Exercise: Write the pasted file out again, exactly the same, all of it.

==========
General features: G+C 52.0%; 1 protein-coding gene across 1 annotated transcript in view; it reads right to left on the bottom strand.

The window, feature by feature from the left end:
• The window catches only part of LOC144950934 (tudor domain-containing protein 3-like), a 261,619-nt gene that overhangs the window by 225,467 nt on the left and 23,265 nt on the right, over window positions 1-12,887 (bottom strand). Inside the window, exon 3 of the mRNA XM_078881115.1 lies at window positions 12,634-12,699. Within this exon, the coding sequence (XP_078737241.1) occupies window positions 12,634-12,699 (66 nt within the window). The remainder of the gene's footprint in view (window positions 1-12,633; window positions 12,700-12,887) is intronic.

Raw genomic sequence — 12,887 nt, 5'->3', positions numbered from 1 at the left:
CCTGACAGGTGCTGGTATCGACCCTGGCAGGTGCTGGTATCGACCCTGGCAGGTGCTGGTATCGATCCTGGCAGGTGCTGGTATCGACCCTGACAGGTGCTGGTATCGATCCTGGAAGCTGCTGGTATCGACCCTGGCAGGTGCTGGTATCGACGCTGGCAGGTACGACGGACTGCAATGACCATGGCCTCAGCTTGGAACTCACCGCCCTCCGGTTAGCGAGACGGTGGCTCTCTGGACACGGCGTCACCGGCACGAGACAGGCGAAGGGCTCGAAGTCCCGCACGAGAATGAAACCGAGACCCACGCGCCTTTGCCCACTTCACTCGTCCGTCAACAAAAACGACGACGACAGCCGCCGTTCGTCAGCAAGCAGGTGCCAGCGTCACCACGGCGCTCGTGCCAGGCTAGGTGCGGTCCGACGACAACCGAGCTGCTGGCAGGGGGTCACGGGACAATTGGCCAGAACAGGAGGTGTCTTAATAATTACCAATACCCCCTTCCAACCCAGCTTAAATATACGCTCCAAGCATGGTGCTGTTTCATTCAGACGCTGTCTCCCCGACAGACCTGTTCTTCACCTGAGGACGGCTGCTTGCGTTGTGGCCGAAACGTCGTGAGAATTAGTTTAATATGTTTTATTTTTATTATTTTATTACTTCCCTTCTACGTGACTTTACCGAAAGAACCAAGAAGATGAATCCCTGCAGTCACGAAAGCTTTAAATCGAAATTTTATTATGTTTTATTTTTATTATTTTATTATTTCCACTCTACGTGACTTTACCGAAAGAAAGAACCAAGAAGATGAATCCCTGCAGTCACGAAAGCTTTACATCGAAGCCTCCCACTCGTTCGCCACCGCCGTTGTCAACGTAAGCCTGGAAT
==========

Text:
General features: G+C 52.0%; 1 protein-coding gene across 1 annotated transcript in view; it reads right to left on the bottom strand.

The window, feature by feature from the left end:
• The window catches only part of LOC144950934 (tudor domain-containing protein 3-like), a 261,619-nt gene that overhangs the window by 225,467 nt on the left and 23,265 nt on the right, over window positions 1-12,887 (bottom strand). Inside the window, exon 3 of the mRNA XM_078881115.1 lies at window positions 12,634-12,699. Within this exon, the coding sequence (XP_078737241.1) occupies window positions 12,634-12,699 (66 nt within the window). The remainder of the gene's footprint in view (window positions 1-12,633; window positions 12,700-12,887) is intronic.

Raw genomic sequence — 12,887 nt, 5'->3', positions numbered from 1 at the left:
CCTGACAGGTGCTGGTATCGACCCTGGCAGGTGCTGGTATCGACCCTGGCAGGTGCTGGTATCGATCCTGGCAGGTGCTGGTATCGACCCTGACAGGTGCTGGTATCGATCCTGGAAGCTGCTGGTATCGACCCTGGCAGGTGCTGGTATCGACGCTGGCAGGTACGACGGACTGCAATGACCATGGCCTCAGCTTGGAACTCACCGCCCTCCGGTTAGCGAGACGGTGGCTCTCTGGACACGGCGTCACCGGCACGAGACAGGCGAAGGGCTCGAAGTCCCGCACGAGAATGAAACCGAGACCCACGCGCCTTTGCCCACTTCACTCGTCCGTCAACAAAAACGACGACGACAGCCGCCGTTCGTCAGCAAGCAGGTGCCAGCGTCACCACGGCGCTCGTGCCAGGCTAGGTGCGGTCCGACGACAACCGAGCTGCTGGCAGGGGGTCACGGGACAATTGGCCAGAACAGGAGGTGTCTTAATAATTACCAATACCCCCTTCCAACCCAGCTTAAATATACGCTCCAAGCATGGTGCTGTTTCATTCAGACGCTGTCTCCCCGACAGACCTGTTCTTCACCTGAGGACGGCTGCTTGCGTTGTGGCCGAAACGTCGTGAGAATTAGTTTAATATGTTTTATTTTTATTATTTTATTACTTCCCTTCTACGTGACTTTACCGAAAGAACCAAGAAGATGAATCCCTGCAGTCACGAAAGCTTTAAATCGAAATTTTATTATGTTTTATTTTTATTATTTTATTATTTCCACTCTACGTGACTTTACCGAAAGAAAGAACCAAGAAGATGAATCCCTGCAGTCACGAAAGCTTTACATCGAAGCCTCCCACTCGTTCGCCACCGCCGTTGTCAACGTAAGCCTGGAAT